It is no secret that there are converging crises in our world. I am privileged to be an architect, and believe architects can be change agents in developing and delivering solutions to society’s most pressing needs. One of those pressing needs is climate change and one way to address it is building better. In Santa Fe one of the traditional methods of building better is adobe. We have learned how to build with the earth from the indigenous people of our region and the desert-dwelling peoples that crossed the Atlantic Ocean to come to what for them was a “new” world.
I visited the Gulf Coast soon after Hurricane Harvey made landfall. I will never forget the devastation and the subsequent clean-up. Most of the buildings were wood frame, with metal or asphalt roofing, and with some kind of Styrofoam or fiberglass insulation behind composite sheathing and siding. After the hurricane, they were no longer houses, it was all trash, to be pushed to the street, carted way, and then incinerated, because the landfills could not handle the volume. It took months to incinerate it all. This revealed to me that most of our building materials are not bio-degradable, or even recyclable at scale, that there is no place for most of the materials we build with but the landfill. I have been watching adobe buildings fall into the earth all over New Mexico and didn’t connect the dots until I saw the mountains of these transient building materials waiting to be burned, and to release even more carbon into the atmosphere.
Adobe is one of the more carbon-neutral (and sequestering) materials available to us, especially if the adobes are made on site, with material from the site. Adobe is not only culturally of the place we live but after the building has served its purpose the adobe melts back into the earth. Adobe doesn’t have to travel far. Even if one doesn’t make them, they can be purchased locally. Using adobe supports local knowledge and artisans, and it is non-energy-intensive.
There are other reasons to build out of adobe. One is the quietness and calmness of an adobe building. Designing an adobe structure oriented for maximum heat gain in the winter provides that added benefit and the same mass provides extra cooling in the summer because of thermal inertia. Think of the pleasure of sitting next to an adobe structure in the winter, protected from the wind, with the sun heating the wall. Building with mass — adobe bricks, rammed earth, straw clay, hempcrete, all bio-degradable materials, temper the highs and lows of the diurnal swings of both winter and summer temperatures.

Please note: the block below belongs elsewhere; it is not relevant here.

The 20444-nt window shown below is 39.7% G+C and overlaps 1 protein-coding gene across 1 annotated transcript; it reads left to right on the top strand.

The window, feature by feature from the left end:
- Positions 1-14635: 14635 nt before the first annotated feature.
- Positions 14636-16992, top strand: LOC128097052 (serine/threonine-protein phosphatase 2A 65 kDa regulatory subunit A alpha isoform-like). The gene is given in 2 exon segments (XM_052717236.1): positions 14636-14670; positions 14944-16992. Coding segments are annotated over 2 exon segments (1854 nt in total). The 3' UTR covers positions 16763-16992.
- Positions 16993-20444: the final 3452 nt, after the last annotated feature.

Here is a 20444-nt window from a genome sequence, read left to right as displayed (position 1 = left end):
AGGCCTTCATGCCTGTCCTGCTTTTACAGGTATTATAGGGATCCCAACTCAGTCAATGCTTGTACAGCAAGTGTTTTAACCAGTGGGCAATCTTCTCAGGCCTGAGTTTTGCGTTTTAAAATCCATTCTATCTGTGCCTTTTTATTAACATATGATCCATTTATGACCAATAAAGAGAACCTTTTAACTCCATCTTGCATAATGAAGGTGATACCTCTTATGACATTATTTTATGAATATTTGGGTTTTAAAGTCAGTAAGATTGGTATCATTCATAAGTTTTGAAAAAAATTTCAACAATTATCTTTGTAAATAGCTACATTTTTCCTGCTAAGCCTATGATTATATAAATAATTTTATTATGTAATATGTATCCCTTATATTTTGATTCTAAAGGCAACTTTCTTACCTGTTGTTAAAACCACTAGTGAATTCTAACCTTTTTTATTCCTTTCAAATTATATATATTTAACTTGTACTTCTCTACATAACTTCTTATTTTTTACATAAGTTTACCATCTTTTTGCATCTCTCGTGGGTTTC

Building with a material that will melt back into the earth, or bio-degrade eventually, and that has decent insulation values is critical. Through some great resources, both locally and internationally (see Architecture 2030.org) we learn it is the embodied carbon in construction materials, not just a building’s energy use, that should be measured and conserved. We need to use fewer extractive materials like concrete, steel, and Styrofoam or other materials derived from petroleum. Adobe has poor insulation values, but other insulation options are available: dense-pack cellulose, denim, and icynene (made from castor oil beans) are obvious choices.
In order to insulate, a thicker wall may be necessary. One option is biodegradable insulation in a cavity between the inside and the outside in order to take advantage of the thermal inertia the mass provides and to slow the changes in temperature even more. I feel compelled to also mention that adobe is currently the most expensive way to build, assuming you are paying someone else to build your home. It is labor-intensive and labor is the most expensive part of building. Building, making a place to live, out of the materials at hand, how we build, and who we build with defines who we are, and how our children will live. Look to our present while we build our future.
Gayla Bechtol received her architecture degrees from Harvard University and from the University of Southern California. Gayla Bechtol Architects is a design-centered architecture/urban design/historic preservation practice that has created designs for homes, institutions, and urban spaces for nearly 30 years. Bechtol practiced deep democracy while leading the citizens of Santa Fe to the award-winning Santa Fe Railyard. She is a board member of Friends of Architecture Santa Fe.